So, has he ever made any wrong career decisions? “This is a bit tough…” he says and draws a long pause. “I still question whether I should have gone to Junior Achievement, because somewhere along the line, I felt I could have been better somewhere else because the organisation was not right, but I guess I wasn’t right for the organisation. I guess I was having some challenging situations at Restral and based on my expectations of the organisation, I probably made that decision out of frustration. I gave my best while I was there… I took a role in Development and Public Relations (at Junior Achievement) and that involved raising funds and doing a lot of media stuff and those are not my areas of strength. Somewhere along the way, it began to show that one day my boss called me into a meeting, ‘Jimi, I want to talk to you. Jimi, what’s wrong with you?’ (laughs). That’s the only time throughout my career that someone has asked me a question like that. I was deflated. I was like ‘What!? Something has to change’ I took time to think about it. At that point I realised how good I was at organising programmes. I spoke to a colleague who was overwhelmed with organizing work and my boss agreed that I help her handle the Venture In Management Programme (VIM) in partnership with the Lagos Business School. I succeeded in this area such that when I was going to resume at Accenture, my boss looked at me and said, “No! Not when I’m beginning to enjoy you.” So I guess it got corrected at the end of the day. I shouldn’t have gone into that PR role. I should have stayed with the Programme Coordination which would still have allowed me to still do what I eventually did. So I learnt a lesson, ‘Jimi, you’re not good at everything’.”

A Charge to Young Nigerians
Young people, your greatest assignment in life is to discover who you are and to become what you are meant to be. Discovery is not an event, it’s a process. It takes time, but try to use every part of you that you’ve discovered to do good to somebody. It comes back to you. It can be a salary for a while, after a while it can be income in your own organisation or it can be recognition. Give yourself to something of noble cause. Money is a reward for something – an exchange for value delivered. Seek the value you can deliver. Find who needs that value, exchange that value and money will come to you. Please, let’s be people of integrity. Your personal integrity eventually affects a lot more people than yourself. And we need to get people back to the point where we are thinking that a good name is better, far better, than riches. There are a lot of politicians that have a lot of wealth; people don’t really want them, except people who are sucking up to them to get their money. One day, those politicians will realise that people don’t them. In fact, many now know, so they begin to manipulate people. If you lose your money, there’ll be nothing left. So, get a good name!

Photo credit:
*Mr. Olujimi Tewe blogs at

Gbenga Awomodu is an Editorial Assistant at Bainstone Ltd./ When he is not reading or writing, Gbenga is listening to good music or playing the piano. He believes in the inspirational power of words and pictures, which he explores in helping to make the world a better place. He blogs at Gbenga’s Notebook (

Digital Content Strategist | Creative Writer. Copy Editor. Storyteller. Vocalist. Amateur Pianist. Spoken Word Poetry recording artiste. Lover of Words & Images. #ArsenalFC. Twitter: @gbengaawomodu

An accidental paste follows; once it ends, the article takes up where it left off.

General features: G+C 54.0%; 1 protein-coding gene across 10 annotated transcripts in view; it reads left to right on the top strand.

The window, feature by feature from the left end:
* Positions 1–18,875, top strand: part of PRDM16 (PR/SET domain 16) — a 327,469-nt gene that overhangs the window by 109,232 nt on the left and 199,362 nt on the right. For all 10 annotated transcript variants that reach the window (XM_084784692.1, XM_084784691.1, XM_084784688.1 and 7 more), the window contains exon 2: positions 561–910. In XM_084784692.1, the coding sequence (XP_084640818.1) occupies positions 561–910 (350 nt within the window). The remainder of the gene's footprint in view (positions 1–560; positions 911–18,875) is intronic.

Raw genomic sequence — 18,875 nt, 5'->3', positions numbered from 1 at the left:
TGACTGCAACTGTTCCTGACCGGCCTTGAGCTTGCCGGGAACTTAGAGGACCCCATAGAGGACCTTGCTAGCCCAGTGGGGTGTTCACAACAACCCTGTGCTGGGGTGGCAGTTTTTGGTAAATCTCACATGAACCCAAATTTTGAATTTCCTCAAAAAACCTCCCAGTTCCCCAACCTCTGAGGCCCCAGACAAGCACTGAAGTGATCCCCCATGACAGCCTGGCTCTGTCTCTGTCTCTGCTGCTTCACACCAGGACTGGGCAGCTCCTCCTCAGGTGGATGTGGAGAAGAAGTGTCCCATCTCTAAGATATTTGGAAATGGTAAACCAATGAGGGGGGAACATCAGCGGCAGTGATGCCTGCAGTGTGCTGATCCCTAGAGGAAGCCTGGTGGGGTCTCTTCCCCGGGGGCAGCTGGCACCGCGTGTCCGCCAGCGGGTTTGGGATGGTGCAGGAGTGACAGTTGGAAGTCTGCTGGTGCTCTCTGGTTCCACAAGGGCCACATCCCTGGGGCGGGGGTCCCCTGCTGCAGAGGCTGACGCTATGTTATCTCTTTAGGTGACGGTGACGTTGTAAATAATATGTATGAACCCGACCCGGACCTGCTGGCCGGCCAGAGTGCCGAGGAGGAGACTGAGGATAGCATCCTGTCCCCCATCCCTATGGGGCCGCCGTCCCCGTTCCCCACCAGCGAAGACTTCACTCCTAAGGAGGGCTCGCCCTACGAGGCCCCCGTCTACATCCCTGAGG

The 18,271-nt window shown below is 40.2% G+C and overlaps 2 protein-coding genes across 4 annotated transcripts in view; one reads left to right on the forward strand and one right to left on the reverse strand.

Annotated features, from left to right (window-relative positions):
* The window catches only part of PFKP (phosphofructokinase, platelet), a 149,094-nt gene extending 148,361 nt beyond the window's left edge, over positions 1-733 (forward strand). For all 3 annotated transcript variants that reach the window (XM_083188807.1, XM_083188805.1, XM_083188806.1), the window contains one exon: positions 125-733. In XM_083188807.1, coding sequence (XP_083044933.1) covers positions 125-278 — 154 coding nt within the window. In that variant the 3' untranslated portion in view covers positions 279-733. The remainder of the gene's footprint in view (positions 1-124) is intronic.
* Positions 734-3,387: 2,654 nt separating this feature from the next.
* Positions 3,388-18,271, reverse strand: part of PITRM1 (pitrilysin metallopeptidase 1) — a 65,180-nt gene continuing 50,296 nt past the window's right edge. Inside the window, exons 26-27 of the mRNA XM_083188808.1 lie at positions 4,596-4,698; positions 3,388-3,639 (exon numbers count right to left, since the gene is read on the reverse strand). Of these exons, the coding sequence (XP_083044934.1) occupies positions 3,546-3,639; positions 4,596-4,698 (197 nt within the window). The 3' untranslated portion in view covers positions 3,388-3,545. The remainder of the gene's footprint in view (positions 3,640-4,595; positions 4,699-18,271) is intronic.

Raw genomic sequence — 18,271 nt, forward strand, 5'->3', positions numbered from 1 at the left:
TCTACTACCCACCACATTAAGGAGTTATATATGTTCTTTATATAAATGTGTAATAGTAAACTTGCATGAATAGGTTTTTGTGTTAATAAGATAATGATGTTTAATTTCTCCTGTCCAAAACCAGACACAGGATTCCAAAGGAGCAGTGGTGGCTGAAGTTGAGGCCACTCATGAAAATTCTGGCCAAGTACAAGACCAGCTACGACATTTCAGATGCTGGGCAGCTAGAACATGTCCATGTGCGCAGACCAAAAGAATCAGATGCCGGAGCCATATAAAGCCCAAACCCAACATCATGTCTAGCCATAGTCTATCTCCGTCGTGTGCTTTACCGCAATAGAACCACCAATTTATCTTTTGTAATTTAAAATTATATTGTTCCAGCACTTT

1. butterfly!

    March 28, 2011 at 11:23 am


    • Tai

      March 29, 2011 at 12:35 pm

      is that why we are here???

  2. jay

    March 28, 2011 at 11:32 am


  3. notaplayahater

    March 28, 2011 at 11:56 am

    from a ‘PHBeing’ who is still ‘on the job’; i give u kudos. i’m even more inspired to work on me and be the best me there could ever be. Thx Jimi

  4. My lady

    March 28, 2011 at 12:03 pm

    This is really inspirational. I am a young professional, with 4 years of experience in HR consulting, this has really motivated me. “The only restriction you have is the one you place on yourself”. That’s some word….

    And where are all the ladies that post fights for first to comment position and are quick to post comments on dresses, parties, etc, and quick to critise…It’s amazing that for this value adding article, just few comment since it’s post, this is sad. This only shows dat most of these people are small minded and probably fall in the categories of ladies they critise and condemn: following men for money, fake, flashy with overly long brazillian weave, and eye lashes sweeping the floor. So ladies get a life and learn from people like this…there is still hope.

    • jay

      March 28, 2011 at 12:27 pm

      If you are really a lady, i like you already!

    • Yhello

      March 28, 2011 at 12:32 pm

      Do you think all the ladies who post on other posts dont have jobs and aspirations of their own?We all deal with our daily lives, children , bosses and sometimes people just want to come to Bella Naija to view and read mindless entertainment. SHIKENA!Stop feeling so smart and serious with yourself.You too must follow all the brazillian weave posts since you know so much about the commenters.

  5. Yhello

    March 28, 2011 at 12:35 pm

    Read the first couple paragraph(the interviews long o) and he seems like a smart articulate guy.Really quite brave of him to leave his high ranking job to start his own thing. Good for him!

  6. Eni Oba ri teni

    March 28, 2011 at 12:45 pm

    “Seek the value you can deliver. Find who needs that value, exchange that value and money will come to you”; “If you have several abilities, find that area where you can fully deploy yourself and add the best value”; “The only limit you can place on yourself is the one you place on yourself”.

    This young man is a gem!! I’m sooo inspired, and with reference to one of his definitions of the word “nspiration”, I’m awake. This is one article I’ll be reading again and again.